Such practices keep love burning in our hearts for our friends, to the point where we seem to think about them all the time. Perhaps this emotional and spiritual bond (which exists beyond time and space) is what the Prophet (alaihi al-salatu wa al-salam) referred to in this hadith:
‘The souls of two believers meet in the course of a day even if they have not actually seen each other’ (261)
A very famous Hadith Qudsi speaks of the power and significance that relationships founded on God can have:
‘Where are those who love one another through My glory? Today I shall give them shade in My shade, it being a day when there is no shade but My shade’ (source: hadith 23)
At the heart of friendship, lies mercy (rahma). Compassion and tenderness are integral aspects of all relationships and their absence seriously impairs attempts to form lasting bonds. The Prophet (alaihi al-salatu wa al-salam) is reported to have asked a bedouin: ‘Do you kiss your children?’ ‘We do not kiss them’, was the reply. Importantly, the Prophet (alaihi al-salatu wa al-salam) then said, ‘Can I put mercy into your hearts after Allah has removed it?’ (90). Thus, the simple act of kissing one’s children has a deeper spiritual significance. As a parent myself, I know just how important affectionate physical contact is. Abu Hurarya (may God be pleased with him) relates another relevant story:
‘The Messenger of Allah (sall Allahu alaihi wa salem) kissed al-Hasan ibn Ali while al-Aqra ibn Habis al-Tamimi was sitting with him. Al-Aqra said, ‘I have ten children and I have never kissed any of them’. The Messenger of Allah (sall Allahu alaihi wa salem) said, ‘Whoever does not show mercy will not be shown mercy’ (91)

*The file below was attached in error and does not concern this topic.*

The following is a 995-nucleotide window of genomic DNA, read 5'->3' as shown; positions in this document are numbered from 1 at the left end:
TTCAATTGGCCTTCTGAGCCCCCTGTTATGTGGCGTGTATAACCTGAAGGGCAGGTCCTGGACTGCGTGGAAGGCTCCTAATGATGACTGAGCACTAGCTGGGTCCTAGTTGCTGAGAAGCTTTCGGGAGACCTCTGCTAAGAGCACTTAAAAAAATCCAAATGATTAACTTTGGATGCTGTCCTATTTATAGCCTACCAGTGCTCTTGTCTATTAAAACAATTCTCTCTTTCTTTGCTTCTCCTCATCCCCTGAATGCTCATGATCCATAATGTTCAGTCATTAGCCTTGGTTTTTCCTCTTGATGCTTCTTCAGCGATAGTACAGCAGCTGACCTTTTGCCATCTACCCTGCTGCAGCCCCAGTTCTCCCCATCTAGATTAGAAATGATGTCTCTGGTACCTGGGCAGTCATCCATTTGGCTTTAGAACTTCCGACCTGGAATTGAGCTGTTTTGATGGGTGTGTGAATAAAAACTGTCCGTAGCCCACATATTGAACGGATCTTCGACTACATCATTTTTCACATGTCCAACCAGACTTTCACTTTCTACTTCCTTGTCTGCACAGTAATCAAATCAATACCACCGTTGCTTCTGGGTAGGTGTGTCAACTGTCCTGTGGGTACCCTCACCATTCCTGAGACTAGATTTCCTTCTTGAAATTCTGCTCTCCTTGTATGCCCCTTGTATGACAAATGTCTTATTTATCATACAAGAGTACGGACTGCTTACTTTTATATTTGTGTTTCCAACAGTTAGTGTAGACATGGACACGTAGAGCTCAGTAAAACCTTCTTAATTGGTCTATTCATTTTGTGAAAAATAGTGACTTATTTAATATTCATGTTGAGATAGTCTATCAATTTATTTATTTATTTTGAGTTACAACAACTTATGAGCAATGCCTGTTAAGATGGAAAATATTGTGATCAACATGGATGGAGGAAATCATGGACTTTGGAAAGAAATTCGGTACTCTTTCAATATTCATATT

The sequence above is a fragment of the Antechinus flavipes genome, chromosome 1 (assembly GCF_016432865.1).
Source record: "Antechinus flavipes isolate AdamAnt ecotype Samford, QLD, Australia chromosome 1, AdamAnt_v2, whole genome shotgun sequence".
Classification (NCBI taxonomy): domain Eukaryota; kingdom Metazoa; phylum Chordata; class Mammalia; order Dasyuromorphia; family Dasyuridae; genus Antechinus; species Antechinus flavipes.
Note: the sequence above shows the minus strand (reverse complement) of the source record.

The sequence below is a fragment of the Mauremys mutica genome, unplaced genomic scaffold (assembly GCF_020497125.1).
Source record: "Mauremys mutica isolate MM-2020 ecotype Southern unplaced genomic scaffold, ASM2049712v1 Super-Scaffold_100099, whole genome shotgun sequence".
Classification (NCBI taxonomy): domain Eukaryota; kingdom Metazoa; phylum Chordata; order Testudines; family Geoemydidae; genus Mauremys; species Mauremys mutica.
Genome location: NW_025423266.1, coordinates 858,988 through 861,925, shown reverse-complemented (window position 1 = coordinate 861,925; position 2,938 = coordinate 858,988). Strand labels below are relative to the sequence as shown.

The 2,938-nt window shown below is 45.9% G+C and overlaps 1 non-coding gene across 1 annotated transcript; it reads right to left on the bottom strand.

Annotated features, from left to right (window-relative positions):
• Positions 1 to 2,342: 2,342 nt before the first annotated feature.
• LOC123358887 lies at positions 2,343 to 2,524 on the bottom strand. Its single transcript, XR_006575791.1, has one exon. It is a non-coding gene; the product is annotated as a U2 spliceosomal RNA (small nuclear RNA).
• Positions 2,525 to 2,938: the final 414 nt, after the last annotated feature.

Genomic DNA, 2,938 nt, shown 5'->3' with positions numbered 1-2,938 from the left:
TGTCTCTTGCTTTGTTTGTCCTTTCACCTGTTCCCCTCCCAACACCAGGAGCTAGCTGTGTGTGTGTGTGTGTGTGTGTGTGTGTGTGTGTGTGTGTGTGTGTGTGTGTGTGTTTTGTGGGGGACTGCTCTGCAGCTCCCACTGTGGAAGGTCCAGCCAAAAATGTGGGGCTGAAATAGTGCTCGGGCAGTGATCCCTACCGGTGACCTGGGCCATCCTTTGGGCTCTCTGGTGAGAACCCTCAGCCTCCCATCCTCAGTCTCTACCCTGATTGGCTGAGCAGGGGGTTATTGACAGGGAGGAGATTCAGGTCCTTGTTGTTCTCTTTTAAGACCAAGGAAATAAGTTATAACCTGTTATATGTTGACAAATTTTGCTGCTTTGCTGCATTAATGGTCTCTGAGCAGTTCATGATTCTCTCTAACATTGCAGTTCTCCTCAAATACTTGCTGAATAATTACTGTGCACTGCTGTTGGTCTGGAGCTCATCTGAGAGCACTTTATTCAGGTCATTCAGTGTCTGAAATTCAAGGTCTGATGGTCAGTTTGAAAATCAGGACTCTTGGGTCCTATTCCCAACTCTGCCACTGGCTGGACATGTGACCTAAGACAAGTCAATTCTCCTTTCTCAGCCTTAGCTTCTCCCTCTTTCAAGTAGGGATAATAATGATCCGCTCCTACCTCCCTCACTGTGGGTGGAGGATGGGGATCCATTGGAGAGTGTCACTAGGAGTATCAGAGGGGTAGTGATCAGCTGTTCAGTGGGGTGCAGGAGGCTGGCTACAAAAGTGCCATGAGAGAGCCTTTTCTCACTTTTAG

In other words, mercy is reciprocal: in our human relationships we have to earn it by giving it. This same idea of reciprocity underlines another relevant tradition, in which Rasul Allah (alaihi al-salatu wa al-salam) is reported to have said:
”Worship the Merciful (al-Rahman) and feed the people. Spread the greeting among yourselves and you will enter the Garden’ (981)
Worship the Source of Mercy and serve that Source by feeding others. Spread the salams and enter the Garden.
The very act of saying salam sets up a kind of spiritual vibration. This is because we can open ourselves to relationships with others and on a deeper level, with the entire universe around us, and hence with God. In this regard, it is very interesting to note the following hadith:
‘al-Salam (the Source of Peace) is one of the names of Allah the Almighty which He has placed in the earth. Therefore spread the salam (greeting) amongst yourselves’ (989).
Abdullah, an early Muslim, had this to say:
‘Salam is one of the names of Allah which Allah has placed on the earth. Extend it among you. When a man greets a people and they answer him, then he has a higher degree than them because he reminds them of peace. If no one answers him, he will be answered who is better and more excellent’ (1040, Athar 255)
To spread the salam is thus to share the Name of God with others. It is to remind others that you intend naught but good – or at least, it subtly acknowledges the ever-present Judge. It is to remind others of the Source of Goodness that pervades and upholds all existence. The salam is also a kind of benediction, blessing all who come into contact with it. Mu`awiya ibn Qurra is reported to have said:
‘My father said to me, ‘ My son, when a man passes by you and says al-salamu alaikum (‘peace be upon you – plural), do not say ‘wa alaika al-salam (peace be upon you – singular)’ as if you were singling that greeting out for him alone. Rather, say, ‘al-salamu alaikum (peace be upon you – plural)’ (1037: Athar 252)
Abdullah ibn Umar is reported to have advised his contemporaries that:
‘When someone enters a house which is not lived in, he should say, ‘Peace be upon us and on the righteous servants of God’ (1055, Athar 261)
In other words, entering a deserted house with the Name of God is to send out protective energies into that waste place. It is also to ensure that the Name of God proceeds us, wherever we go and in whatever circumstance we find ourselves.
To spread the salam, to give greetings of peace, is to approach life positively. It is to orient ourselves to the fundamental goodness that exists buried within all things, and to the Source of all goodness itself. This is why the Messenger of God (alaihi al-salatu wa al-salam) praised the salam so highly and this is why it has remained so fundamental a practice of the Islamic tradition.
What can I say in response to all of this, other than Ya Salam! (‘O Source of Peace’)
Wa akhiru da’wana an il hamdu lillahi rabbil alameen.